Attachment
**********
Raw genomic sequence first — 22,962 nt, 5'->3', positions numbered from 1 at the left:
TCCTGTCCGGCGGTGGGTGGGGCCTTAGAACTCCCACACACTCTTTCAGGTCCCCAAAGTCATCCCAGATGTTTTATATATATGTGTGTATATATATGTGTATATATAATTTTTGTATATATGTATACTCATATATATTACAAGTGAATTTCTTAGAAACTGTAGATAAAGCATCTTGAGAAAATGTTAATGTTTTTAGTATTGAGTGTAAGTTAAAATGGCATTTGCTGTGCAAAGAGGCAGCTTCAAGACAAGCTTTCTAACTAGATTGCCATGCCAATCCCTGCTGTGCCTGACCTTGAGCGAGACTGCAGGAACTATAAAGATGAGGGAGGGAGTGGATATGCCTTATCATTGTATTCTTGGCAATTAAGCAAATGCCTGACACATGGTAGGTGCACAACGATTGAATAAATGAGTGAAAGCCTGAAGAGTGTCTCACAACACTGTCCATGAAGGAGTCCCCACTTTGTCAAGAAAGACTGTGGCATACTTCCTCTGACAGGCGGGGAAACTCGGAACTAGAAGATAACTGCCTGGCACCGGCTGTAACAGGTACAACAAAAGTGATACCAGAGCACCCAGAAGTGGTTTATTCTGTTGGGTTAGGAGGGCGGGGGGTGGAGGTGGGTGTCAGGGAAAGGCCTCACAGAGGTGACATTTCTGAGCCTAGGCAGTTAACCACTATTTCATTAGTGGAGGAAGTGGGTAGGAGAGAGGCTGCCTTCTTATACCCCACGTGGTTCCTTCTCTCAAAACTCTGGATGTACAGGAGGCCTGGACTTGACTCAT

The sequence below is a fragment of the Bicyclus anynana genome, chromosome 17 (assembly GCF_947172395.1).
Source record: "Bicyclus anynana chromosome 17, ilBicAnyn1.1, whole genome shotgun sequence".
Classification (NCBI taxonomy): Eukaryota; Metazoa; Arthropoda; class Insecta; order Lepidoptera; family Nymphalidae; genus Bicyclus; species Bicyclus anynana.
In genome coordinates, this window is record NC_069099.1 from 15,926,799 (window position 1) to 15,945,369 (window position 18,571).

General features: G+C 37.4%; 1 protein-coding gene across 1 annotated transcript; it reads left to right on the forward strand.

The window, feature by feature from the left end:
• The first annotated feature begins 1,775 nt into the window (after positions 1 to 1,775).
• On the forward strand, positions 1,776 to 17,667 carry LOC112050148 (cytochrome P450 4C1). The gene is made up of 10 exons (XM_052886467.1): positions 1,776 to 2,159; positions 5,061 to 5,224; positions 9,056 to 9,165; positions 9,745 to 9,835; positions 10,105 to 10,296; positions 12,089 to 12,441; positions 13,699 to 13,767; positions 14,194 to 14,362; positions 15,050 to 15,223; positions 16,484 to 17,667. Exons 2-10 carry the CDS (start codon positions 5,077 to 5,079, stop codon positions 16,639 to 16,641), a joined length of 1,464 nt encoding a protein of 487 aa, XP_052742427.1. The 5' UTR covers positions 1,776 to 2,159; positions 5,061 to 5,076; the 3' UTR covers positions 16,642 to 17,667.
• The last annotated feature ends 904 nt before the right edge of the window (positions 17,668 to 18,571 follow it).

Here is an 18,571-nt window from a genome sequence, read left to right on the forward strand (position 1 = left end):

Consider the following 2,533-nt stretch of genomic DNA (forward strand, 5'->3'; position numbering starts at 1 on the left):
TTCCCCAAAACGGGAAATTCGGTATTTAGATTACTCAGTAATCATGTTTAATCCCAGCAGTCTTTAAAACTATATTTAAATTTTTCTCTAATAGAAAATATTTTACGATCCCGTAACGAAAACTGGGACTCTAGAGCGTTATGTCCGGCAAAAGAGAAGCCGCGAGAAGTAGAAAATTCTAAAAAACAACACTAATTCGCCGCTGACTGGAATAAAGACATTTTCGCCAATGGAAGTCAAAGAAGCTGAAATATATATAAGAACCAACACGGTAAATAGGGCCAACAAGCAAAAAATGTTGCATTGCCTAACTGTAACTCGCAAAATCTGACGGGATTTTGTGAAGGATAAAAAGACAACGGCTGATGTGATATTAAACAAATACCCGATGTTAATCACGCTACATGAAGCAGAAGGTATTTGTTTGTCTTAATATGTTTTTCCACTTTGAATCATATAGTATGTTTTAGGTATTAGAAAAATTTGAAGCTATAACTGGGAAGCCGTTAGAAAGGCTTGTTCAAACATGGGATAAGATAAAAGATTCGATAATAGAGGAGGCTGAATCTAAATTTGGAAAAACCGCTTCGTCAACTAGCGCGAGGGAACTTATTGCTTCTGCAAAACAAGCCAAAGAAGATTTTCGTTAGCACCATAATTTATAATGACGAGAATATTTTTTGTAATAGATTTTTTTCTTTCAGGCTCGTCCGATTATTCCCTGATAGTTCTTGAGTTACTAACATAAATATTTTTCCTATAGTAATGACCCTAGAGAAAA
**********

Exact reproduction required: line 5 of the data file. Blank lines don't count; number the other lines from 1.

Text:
Classification (NCBI taxonomy): Eukaryota; Metazoa; Arthropoda; class Insecta; order Lepidoptera; family Nymphalidae; genus Bicyclus; species Bicyclus anynana.